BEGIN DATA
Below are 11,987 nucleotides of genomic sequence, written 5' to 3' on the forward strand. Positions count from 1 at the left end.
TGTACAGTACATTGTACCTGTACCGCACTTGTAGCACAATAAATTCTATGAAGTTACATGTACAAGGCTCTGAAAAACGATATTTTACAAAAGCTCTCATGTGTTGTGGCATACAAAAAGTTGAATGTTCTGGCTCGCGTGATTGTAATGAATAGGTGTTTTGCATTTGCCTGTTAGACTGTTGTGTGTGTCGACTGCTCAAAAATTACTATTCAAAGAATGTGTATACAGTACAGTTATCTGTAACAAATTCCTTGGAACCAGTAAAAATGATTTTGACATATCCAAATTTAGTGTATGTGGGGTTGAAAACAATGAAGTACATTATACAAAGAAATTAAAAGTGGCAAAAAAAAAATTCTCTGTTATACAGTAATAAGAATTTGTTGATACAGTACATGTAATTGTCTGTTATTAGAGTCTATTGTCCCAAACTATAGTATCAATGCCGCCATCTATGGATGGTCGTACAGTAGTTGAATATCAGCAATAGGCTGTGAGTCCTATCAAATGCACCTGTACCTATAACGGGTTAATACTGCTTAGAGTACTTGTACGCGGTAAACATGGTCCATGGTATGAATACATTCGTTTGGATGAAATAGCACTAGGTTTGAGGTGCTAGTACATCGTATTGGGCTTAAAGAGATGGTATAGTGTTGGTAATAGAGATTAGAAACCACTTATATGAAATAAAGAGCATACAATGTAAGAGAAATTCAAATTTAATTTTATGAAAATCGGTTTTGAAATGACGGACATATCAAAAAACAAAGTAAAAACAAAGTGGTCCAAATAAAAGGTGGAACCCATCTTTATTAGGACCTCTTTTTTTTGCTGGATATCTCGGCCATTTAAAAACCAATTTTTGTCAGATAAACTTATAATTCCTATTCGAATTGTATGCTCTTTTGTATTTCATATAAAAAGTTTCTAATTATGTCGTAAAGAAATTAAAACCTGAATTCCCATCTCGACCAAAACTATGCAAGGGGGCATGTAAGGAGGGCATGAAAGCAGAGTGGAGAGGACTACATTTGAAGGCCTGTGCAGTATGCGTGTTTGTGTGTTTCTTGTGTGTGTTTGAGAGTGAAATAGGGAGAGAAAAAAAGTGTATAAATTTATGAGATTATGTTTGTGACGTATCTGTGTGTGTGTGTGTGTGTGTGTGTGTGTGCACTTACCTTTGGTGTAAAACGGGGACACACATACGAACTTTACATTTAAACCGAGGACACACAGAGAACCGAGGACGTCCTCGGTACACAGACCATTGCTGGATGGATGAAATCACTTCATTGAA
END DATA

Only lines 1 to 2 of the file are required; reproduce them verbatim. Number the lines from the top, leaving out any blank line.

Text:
Below are 11,987 nucleotides of genomic sequence, written 5' to 3' on the forward strand. Positions count from 1 at the left end.
TGTACAGTACATTGTACCTGTACCGCACTTGTAGCACAATAAATTCTATGAAGTTACATGTACAAGGCTCTGAAAAACGATATTTTACAAAAGCTCTCATGTGTTGTGGCATACAAAAAGTTGAATGTTCTGGCTCGCGTGATTGTAATGAATAGGTGTTTTGCATTTGCCTGTTAGACTGTTGTGTGTGTCGACTGCTCAAAAATTACTATTCAAAGAATGTGTATACAGTACAGTTATCTGTAACAAATTCCTTGGAACCAGTAAAAATGATTTTGACATATCCAAATTTAGTGTATGTGGGGTTGAAAACAATGAAGTACATTATACAAAGAAATTAAAAGTGGCAAAAAAAAAATTCTCTGTTATACAGTAATAAGAATTTGTTGATACAGTACATGTAATTGTCTGTTATTAGAGTCTATTGTCCCAAACTATAGTATCAATGCCGCCATCTATGGATGGTCGTACAGTAGTTGAATATCAGCAATAGGCTGTGAGTCCTATCAAATGCACCTGTACCTATAACGGGTTAATACTGCTTAGAGTACTTGTACGCGGTAAACATGGTCCATGGTATGAATACATTCGTTTGGATGAAATAGCACTAGGTTTGAGGTGCTAGTACATCGTATTGGGCTTAAAGAGATGGTATAGTGTTGGTAATAGAGATTAGAAACCACTTATATGAAATAAAGAGCATACAATGTAAGAGAAATTCAAATTTAATTTTATGAAAATCGGTTTTGAAATGACGGACATATCAAAAAACAAAGTAAAAACAAAGTGGTCCAAATAAAAGGTGGAACCCATCTTTATTAGGACCTCTTTTTTTTGCTGGATATCTCGGCCATTTAAAAACCAATTTTTGTCAGATAAACTTATAATTCCTATTCGAATTGTATGCTCTTTTGTATTTCATATAAAAAGTTTCTAATTATGTCGTAAAGAAATTAAAACCTGAATTCCCATCTCGACCAAAACTATGCAAGGGGGCATGTAAGGAGGGCATGAAAGCAGAGTGGAGAGGACTACATTTGAAGGCCTGTGCAGTATGCGTGTTTGTGTGTTTCTTGTGTGTGTTTGAGAGTGAAATAGGGAGAGAAAAAAAGTGTATAAATTTATGAGATTATGTTTGTGACGTATCTGTGTGTGTGTGTGTGTGTGTGTGTGTGTGCACTTACCTTTGGTGTAAAACGGGGACACACATACGAACTTTACATTTAAACCGAGGACACACAGAGAACCGAGGACGTCCTCGGTACACAGACCATTGCTGGATGGATGAAATCACTTCATTGAA